Once looked at as optional, gathering, mining, manipulating, and understanding data is a staple for nearly every marketing team. As marketers move into additional marketing channels, juggling multiple data sources makes it more challenging and exasperating to understand the value of each different channel’s contribution to their marketing activities.
If you’re like the majority of marketers, the problem is not collecting data—that is easy to do—rather, it’s making sense of the vast amount of data and using that insight to create and organize actionable items that will bear fruit for your business.
The reality of being a good marketer means you have to be a good data analyst. However, you don’t have to be part of the 68 percent of marketers who consider data the most painful part of their job. You don’t have to operate in a murky data ecosystem—you can find clarity by focusing your marketing experiments with data outcomes from the start.
There are ways to take data and continuously draw meaningful and accurate insight from it, all while boosting return on investment for your company.
The key: Don’t make data collection an afterthought.
In this article, we’ll tell you what you stand to lose when data collection is an afterthought and how to avoid this common scenario. After this, you’ll be able to build iterative marketing experiments and shine as a marketer without getting burned out by analysis paralysis.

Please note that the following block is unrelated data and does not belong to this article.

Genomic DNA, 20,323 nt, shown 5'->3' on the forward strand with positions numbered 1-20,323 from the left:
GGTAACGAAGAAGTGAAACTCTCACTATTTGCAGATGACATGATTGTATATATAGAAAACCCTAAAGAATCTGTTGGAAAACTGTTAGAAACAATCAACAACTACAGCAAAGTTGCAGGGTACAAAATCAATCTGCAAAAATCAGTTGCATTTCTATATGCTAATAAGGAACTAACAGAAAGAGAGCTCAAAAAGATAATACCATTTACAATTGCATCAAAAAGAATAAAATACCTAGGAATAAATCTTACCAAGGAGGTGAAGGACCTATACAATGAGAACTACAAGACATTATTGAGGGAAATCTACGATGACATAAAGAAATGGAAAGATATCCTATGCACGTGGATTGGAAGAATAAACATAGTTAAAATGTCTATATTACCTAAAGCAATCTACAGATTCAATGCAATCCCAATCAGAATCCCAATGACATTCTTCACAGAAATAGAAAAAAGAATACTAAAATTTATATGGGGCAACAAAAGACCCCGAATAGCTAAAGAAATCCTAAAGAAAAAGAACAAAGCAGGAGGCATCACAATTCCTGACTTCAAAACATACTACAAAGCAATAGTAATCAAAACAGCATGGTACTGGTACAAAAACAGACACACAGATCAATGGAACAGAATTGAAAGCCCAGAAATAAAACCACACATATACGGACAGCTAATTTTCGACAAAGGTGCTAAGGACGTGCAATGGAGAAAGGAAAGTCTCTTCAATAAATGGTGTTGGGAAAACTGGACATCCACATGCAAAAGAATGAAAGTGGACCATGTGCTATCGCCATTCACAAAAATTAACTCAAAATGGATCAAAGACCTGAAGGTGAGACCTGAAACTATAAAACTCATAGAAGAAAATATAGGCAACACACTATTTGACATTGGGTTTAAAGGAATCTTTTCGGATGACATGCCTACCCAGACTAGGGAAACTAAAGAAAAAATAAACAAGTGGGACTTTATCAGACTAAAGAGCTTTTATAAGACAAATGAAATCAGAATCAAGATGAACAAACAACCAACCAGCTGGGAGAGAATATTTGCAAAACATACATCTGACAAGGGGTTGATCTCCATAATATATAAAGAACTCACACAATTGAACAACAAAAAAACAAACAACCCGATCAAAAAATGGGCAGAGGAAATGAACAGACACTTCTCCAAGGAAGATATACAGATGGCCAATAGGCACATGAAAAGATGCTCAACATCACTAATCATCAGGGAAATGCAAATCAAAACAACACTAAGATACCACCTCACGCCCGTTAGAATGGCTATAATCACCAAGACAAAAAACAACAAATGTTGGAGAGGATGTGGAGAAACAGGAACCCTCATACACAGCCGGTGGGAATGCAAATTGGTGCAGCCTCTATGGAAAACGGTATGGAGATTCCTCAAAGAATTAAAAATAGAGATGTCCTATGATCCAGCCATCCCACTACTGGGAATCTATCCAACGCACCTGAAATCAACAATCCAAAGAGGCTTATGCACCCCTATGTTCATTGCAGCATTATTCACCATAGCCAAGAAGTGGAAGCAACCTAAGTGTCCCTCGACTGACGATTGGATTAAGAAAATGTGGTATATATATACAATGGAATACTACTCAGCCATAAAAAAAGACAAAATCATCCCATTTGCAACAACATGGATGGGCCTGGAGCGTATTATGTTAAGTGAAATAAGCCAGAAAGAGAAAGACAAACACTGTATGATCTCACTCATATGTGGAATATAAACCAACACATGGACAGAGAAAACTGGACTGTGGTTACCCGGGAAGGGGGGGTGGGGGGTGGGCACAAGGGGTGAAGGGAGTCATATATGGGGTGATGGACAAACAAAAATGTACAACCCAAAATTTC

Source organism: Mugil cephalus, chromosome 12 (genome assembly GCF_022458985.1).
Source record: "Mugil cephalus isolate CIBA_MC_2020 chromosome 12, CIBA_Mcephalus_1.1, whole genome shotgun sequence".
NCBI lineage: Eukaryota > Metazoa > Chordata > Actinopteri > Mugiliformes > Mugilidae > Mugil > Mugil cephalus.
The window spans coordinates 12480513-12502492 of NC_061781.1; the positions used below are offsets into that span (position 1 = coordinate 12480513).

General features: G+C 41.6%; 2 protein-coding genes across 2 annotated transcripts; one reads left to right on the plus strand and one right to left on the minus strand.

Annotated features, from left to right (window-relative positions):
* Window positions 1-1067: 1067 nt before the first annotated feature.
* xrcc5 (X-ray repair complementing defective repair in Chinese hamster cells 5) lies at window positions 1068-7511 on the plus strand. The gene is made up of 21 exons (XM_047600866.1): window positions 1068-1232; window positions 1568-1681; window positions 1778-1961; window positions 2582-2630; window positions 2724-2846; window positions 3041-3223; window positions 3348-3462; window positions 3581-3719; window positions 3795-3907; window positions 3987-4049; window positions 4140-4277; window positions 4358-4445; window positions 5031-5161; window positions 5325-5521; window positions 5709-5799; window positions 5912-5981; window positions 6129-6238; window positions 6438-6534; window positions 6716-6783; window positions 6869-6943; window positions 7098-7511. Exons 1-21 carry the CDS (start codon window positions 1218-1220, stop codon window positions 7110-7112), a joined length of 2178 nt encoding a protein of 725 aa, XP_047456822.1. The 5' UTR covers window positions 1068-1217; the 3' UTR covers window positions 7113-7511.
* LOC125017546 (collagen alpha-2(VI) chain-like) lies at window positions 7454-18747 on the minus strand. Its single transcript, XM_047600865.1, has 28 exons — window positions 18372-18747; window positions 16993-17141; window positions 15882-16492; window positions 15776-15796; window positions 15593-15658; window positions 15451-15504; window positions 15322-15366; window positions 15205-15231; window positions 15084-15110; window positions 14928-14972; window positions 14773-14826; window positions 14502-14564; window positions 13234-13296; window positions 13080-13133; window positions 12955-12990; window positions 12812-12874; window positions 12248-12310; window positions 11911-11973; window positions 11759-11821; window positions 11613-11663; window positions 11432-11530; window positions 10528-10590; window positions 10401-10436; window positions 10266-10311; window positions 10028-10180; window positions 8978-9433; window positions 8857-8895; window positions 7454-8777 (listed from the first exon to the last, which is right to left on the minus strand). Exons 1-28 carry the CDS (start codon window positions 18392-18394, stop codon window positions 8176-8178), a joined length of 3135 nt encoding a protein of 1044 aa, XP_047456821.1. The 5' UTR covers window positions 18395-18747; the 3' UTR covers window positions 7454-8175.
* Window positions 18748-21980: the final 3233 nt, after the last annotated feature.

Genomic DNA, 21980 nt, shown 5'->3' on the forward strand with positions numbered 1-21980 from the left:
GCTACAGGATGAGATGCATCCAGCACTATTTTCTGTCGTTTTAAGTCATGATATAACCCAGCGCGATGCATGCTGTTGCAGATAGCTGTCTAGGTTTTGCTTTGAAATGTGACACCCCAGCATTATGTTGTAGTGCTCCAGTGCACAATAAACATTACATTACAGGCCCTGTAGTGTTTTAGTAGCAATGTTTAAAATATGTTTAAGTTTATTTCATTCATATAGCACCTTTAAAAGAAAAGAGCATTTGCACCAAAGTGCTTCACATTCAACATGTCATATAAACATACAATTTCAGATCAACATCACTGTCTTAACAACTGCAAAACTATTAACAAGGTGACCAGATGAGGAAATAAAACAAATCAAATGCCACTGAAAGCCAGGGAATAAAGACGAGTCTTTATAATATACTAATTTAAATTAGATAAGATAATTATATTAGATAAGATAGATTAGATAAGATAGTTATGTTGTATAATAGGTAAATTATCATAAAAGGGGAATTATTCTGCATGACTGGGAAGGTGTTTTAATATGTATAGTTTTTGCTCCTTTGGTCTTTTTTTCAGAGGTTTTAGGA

What You Stand to Lose
For many marketers, the process of pulling together data points often occurs after a campaign has run, and it is a means to evaluate the campaign’s performance. But this is a short-sighted way of thinking. In this way, data collection becomes an afterthought.
A successful marketing campaign begins and ends with data collection—period. Otherwise, what you lose are:
- Leads and sales opportunities - Data, when drawn before a campaign and during, can tell you a lot about customer preferences and trends, as well as where customers are struggling the most with your business’s products or services. You can make adjustments based on these insights and redirect the course of a poor-performing campaign, or thrust a well-performing campaign into overdrive.
- Perspective on campaign outcomes - Repeatable revenue streams are critical to growing your business. You should be able to point to a specific campaign and invest more heavily into it.
- Proven value to your business - The ability to measure costs is key, but having the ability to measure the business results that come from marketing strategies will drive better business conversations around marketing.
- ROI for your company - When you measure, manage, and accurately analyze marketing performance through data analysis, you optimize ROI by minimizing wasted marketing dollars.
How to Draw Insights from Analytics
It’s easy to feel overwhelmed after you’ve gathered weeks worth of data on your digital marketing campaigns. As you sit there staring at large sets of documents or analytics dashboards, you could think to yourself, “Where do I start? What is the data telling me? What does all of this mean?”
Take a sigh of relief, because you aren’t the only one.
- 48 percent struggle to understand how marketing activities contribute to sales.
- 47 percent struggle to turn data into insights.
- 45 percent struggle to turn insights into actionable items.
- 37 percent struggle to move data between systems.